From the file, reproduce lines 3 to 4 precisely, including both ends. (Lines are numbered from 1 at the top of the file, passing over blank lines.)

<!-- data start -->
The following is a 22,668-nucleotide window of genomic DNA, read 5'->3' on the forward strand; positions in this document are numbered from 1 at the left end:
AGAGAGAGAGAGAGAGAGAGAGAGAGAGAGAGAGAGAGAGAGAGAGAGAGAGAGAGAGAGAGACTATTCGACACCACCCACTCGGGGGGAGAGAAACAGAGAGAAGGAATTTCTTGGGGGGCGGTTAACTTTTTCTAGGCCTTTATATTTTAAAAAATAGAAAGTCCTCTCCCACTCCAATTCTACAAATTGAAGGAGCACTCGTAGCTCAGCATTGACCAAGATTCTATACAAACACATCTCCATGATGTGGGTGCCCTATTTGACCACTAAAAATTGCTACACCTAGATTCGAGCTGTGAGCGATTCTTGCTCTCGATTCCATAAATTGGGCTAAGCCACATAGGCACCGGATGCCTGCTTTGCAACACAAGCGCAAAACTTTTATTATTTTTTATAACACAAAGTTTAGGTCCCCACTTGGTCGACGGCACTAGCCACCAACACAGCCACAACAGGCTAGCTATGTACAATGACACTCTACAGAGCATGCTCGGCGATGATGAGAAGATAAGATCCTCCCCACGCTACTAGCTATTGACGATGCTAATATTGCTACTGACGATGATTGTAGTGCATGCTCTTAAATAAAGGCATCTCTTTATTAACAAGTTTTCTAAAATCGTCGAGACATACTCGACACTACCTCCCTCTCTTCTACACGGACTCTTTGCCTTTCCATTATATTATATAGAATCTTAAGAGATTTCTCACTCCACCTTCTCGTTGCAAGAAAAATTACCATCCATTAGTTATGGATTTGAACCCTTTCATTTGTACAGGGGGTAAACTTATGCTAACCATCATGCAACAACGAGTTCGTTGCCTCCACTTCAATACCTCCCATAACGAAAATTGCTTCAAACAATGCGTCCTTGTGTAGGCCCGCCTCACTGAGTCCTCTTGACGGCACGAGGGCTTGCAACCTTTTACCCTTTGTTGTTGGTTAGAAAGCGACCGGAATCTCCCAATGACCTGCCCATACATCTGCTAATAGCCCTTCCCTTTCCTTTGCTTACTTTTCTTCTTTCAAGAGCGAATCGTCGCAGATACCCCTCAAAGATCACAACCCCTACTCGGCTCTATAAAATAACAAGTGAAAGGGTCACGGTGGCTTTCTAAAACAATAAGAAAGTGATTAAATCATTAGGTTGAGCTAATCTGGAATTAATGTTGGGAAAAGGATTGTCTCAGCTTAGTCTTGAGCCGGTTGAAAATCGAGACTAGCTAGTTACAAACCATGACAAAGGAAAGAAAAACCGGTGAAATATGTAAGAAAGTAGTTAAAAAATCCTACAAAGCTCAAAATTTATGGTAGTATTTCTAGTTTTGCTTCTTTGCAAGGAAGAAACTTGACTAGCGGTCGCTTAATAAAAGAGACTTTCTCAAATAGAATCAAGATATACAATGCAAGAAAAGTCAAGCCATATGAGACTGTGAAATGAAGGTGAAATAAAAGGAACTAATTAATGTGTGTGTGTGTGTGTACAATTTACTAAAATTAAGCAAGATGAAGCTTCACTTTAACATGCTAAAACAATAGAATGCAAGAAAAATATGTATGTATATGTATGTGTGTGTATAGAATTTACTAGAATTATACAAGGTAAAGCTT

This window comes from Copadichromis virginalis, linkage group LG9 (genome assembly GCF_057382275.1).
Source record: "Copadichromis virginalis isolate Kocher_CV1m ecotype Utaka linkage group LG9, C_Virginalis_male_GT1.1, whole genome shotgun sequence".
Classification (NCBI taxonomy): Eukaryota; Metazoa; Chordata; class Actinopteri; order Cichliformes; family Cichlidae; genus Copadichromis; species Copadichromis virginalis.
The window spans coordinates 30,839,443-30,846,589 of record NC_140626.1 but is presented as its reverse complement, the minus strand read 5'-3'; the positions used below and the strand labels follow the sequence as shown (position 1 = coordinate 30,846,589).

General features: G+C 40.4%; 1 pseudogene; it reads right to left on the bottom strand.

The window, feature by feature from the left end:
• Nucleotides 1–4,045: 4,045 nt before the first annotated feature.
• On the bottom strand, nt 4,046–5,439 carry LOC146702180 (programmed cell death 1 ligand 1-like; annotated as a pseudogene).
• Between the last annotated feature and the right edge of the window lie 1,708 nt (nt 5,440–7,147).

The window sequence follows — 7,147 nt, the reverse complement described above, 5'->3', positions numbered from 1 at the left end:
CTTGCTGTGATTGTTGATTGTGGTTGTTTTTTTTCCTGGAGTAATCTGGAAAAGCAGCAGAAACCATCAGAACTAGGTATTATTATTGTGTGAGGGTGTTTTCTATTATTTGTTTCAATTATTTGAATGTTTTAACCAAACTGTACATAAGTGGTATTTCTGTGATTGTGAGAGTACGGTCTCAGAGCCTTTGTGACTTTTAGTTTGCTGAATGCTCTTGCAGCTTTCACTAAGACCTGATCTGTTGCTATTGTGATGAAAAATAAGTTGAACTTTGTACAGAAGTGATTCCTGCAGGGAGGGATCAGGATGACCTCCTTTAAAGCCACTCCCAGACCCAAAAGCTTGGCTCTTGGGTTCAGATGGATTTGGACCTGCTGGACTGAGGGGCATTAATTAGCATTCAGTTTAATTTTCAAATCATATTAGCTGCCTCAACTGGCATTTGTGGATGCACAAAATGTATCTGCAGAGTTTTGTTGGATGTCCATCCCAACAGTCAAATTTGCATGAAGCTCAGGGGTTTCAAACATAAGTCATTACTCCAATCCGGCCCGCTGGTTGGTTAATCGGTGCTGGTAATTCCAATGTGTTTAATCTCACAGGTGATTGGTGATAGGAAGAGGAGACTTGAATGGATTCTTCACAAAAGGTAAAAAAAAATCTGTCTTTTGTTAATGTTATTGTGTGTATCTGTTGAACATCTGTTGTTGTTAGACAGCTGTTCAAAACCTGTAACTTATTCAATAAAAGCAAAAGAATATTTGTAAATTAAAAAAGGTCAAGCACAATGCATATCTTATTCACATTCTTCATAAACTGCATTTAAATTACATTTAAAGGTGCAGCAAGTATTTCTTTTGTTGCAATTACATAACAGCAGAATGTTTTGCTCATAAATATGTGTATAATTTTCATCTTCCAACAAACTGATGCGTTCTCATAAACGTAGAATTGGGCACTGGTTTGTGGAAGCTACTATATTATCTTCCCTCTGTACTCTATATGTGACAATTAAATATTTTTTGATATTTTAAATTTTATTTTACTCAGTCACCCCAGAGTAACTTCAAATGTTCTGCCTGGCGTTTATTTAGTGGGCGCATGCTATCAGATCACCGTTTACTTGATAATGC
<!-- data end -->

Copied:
This window comes from Copadichromis virginalis, linkage group LG9 (genome assembly GCF_057382275.1).
Source record: "Copadichromis virginalis isolate Kocher_CV1m ecotype Utaka linkage group LG9, C_Virginalis_male_GT1.1, whole genome shotgun sequence".